The Setting Every Community Up for Retirement Enhancement Act of 2019 (more commonly known as the SECURE Act) altered the landscape for IRAs significantly. In early 2022, just when advisors gained a comfort level with the SECURE Act, the U.S. Treasury Department issued Regulations requiring required minimum distributions ("RMDs") under the 10-year Rule in years 1-9. Then, after realizing that many individuals were unaware of the new requirements, the I.R.S. issued Notice 2022-53 suspending the … [Read more...] about The SECURE Act – The Gift That Keeps On Giving
Did you know that your retirement account avoids probate? Since there is a beneficiary form associated with this account, it is considered non-probate property, and will get to your beneficiary more quickly than probate property. Just like your other estate planning documents, your retirement account needs to be properly set up and maintained in order to reap the benefits, and you need to: 1. Make sure you have named a primary beneficiary along with a secondary beneficiary (some forms may … [Read more...] about Seven Estate Planning Tasks for Your IRA
You’ve undoubtedly heard the term “Roth IRA” – these tax-free retirement accounts are incredibly popular and, if you meet the qualifications, they can be a fantastic retirement planning tool. A less-known retirement planning option is the Roth 401(k). While Roth 401(k)’s are growing in popularity, they are not as widely available as traditional 401(k) plans. Here are a few Roth 401(k) basics: Contribution Limit: A Roth 401(k) has the same annual contribution limit as a traditional 401(k). This … [Read more...] about What is a Roth 401(k)?
If you’re among the dwindling minority of Americans who can rely on a pension when you retire, you might wonder whether you’ll be able to collect your full social security retirement benefit, too. For most people, the answer to this question is “yes”, but it depends on whether you’ve always worked for an employer that participates in the social security system. There are certain government agencies, nonprofits, and foreign employers that don’t pay Social Security tax on behalf of their … [Read more...] about What is the Windfall Elimination Provision?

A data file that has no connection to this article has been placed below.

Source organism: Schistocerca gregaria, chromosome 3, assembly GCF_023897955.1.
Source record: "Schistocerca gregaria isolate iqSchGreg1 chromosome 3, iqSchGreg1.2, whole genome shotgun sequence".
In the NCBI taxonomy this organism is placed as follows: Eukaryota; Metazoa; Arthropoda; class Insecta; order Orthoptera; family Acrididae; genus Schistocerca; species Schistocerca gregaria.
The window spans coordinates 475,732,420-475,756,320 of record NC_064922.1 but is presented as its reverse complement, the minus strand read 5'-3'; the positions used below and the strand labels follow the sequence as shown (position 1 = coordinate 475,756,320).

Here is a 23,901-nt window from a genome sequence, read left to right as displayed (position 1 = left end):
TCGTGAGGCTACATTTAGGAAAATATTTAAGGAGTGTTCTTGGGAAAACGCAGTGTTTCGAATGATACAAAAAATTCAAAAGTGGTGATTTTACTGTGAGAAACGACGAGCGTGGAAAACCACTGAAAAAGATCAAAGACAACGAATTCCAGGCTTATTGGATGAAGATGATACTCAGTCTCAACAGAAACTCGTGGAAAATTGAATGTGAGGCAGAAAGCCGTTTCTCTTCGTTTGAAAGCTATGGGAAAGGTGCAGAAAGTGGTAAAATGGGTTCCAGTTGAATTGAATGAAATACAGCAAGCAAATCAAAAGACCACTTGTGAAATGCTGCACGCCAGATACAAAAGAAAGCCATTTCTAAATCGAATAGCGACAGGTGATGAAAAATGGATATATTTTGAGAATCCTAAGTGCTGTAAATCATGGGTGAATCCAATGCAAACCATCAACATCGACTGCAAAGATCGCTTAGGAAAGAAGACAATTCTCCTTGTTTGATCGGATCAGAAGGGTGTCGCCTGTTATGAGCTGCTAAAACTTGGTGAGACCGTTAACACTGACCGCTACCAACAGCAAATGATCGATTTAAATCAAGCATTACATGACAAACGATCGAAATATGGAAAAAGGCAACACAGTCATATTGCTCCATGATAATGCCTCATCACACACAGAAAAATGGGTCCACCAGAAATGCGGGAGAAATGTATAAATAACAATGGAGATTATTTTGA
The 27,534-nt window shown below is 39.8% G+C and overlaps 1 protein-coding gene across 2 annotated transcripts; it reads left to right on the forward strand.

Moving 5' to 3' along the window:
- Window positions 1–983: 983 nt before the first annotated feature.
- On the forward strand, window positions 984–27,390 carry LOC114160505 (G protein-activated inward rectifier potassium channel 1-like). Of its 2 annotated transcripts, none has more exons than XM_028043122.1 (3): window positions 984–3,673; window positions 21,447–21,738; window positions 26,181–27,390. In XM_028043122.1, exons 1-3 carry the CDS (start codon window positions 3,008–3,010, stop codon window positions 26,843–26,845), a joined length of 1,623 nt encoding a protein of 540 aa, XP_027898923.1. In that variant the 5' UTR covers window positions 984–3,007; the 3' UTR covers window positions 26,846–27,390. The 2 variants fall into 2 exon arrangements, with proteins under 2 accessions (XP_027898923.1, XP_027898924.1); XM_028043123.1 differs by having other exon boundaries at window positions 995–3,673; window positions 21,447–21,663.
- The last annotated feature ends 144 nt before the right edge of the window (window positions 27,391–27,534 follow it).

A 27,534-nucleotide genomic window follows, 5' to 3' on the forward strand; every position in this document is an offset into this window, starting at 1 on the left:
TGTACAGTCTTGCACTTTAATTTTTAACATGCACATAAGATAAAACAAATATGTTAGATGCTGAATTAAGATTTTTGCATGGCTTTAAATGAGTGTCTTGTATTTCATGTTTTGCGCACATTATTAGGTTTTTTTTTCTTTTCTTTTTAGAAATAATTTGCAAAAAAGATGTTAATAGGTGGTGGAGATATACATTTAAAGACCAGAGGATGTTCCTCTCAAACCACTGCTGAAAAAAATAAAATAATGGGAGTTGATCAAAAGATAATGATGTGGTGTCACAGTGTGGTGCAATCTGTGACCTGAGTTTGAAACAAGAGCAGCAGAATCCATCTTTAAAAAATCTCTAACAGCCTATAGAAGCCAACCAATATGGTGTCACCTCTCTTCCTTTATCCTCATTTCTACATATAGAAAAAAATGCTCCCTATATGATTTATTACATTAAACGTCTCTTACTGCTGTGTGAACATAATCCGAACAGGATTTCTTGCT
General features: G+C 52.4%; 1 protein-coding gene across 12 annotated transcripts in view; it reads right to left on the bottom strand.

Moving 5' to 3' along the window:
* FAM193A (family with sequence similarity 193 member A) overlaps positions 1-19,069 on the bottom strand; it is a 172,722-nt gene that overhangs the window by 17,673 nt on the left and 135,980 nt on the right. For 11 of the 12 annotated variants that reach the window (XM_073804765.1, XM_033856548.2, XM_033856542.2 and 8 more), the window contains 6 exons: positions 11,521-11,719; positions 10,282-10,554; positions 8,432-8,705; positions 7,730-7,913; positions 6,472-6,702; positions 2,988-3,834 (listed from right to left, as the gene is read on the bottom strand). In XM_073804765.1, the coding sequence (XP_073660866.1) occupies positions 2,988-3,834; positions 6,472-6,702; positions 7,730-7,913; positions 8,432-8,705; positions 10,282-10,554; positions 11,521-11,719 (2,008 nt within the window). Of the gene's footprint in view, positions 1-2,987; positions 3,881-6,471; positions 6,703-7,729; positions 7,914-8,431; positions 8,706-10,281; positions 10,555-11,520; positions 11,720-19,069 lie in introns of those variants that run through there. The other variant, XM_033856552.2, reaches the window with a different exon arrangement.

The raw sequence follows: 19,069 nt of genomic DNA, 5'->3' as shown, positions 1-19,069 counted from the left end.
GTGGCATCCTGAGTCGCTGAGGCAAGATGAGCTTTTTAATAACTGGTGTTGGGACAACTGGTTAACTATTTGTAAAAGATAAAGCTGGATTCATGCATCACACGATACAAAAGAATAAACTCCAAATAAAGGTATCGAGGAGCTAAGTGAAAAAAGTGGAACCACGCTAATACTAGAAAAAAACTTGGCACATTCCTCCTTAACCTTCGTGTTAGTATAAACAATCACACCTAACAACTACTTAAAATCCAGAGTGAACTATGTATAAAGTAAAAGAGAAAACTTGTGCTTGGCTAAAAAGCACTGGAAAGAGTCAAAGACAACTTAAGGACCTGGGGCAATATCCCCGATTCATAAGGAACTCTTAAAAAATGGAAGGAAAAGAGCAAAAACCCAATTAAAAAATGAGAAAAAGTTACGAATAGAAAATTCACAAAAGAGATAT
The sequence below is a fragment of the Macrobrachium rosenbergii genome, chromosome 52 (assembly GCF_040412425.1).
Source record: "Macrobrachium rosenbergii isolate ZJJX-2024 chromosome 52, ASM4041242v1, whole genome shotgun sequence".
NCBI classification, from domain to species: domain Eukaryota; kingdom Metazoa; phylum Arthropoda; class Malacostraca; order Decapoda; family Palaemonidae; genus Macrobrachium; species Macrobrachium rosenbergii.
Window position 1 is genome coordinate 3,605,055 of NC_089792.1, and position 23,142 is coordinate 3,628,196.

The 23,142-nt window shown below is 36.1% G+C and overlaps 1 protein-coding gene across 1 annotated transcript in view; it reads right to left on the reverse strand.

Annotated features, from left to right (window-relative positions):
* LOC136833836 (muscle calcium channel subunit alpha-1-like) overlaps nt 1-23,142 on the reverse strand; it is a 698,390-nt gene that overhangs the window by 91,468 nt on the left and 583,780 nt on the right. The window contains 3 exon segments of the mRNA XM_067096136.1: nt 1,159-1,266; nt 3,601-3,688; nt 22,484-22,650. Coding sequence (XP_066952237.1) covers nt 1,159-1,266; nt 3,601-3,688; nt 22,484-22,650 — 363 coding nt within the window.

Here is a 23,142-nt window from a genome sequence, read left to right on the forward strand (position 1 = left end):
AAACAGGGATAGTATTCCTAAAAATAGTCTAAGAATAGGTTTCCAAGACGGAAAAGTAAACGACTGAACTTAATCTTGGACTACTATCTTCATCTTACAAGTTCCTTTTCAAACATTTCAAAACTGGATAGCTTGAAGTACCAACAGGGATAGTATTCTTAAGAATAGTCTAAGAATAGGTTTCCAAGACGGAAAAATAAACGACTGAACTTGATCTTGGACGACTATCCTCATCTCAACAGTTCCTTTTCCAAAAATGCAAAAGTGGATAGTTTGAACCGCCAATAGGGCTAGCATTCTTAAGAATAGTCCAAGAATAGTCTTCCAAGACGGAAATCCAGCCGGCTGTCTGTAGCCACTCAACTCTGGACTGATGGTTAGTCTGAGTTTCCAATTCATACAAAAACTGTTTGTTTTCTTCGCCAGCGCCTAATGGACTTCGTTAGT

What do you plan to do with your tax refund this year? Here are three suggestions that could net you long-term benefits: Reduce Your Debt: If you have credit card bills or other consumer debt hanging over your head, consider putting your tax refund to work by using it to pay down those debts. Not only will this reduce your current monthly bills and free up some cash, getting out of debt and staying out of debt can put you in a better position when the time comes to retire. Pay Down Your … [Read more...] about Three Smart Uses for Your Tax Refund
A traditional IRA can be an excellent retirement savings tool, particularly if your earnings are too high for you to contribute to a Roth IRA or you don’t have the opportunity to invest in a 401(K). A traditional IRA allows your retirement contributions to grow tax-free, and in many circumstances your contributions to the account are tax deductible, too. There are some limits to the amount you can contribute to a traditional IRA in any given year. First, you can only contribute up to the … [Read more...] about Traditional IRA Basics
Unlike a traditional IRA, which offers tax-deferred growth for your retirement savings, a Roth IRA offers tax-free growth. Your contributions are not tax deductible, but after you reach age 59 ½ , the distributions you take from your Roth are not taxed – and this includes the money that initially went into the account as well as the interest earned on those funds. There are some pretty strict restrictions on who can contribute to a Roth IRA, and how much can be contributed each year. First, the … [Read more...] about Roth IRA Basics
You can choose to start receiving Social Security retirement benefits at any time between ages 62 and 70. So, how do you know when the time is right? Here’s a short overview of how your benefits are affected by the age at which you begin receiving them. Social security benefits are calculated based on two elements. The first is your earnings history, and the second is the difference between your “normal retirement age” and the age at which you begin receiving benefits. Normal Retirement … [Read more...] about Social Security: What’s the Right Retirement Age for You?
Social Security does not only provide benefits for primary recipients, it also provides benefits for surviving spouses. These benefits are called “widow’s” benefits, although they’re payable to either a surviving husband or a surviving wife. How do they work? Here’s a brief overview: Generally, the widow’s benefit is equal to the deceased spouse’s Social Security benefit. However, if your spouse has passed away and he or she had a lower Social Security benefit than you, your benefit will not be … [Read more...] about What Happens to Social Security Benefits When Your Spouse Passes Away?
The IRS recently announced the contribution limits for those funding an Individual Retirement Account during 2011 – and they’re the same as the 2010 limits. So, whether you have a regular IRA or a Roth, you’re allowed to contribute $5,000 to the account next year. If you’re 50 or older, you can take advantage of the “catch up” provision, and put an extra $1,000 in your IRA. What about Income Limits? If you’re considering a Roth IRA, you may be wondering whether the income limits will change … [Read more...] about What are the 2011 IRA Contribution Limits?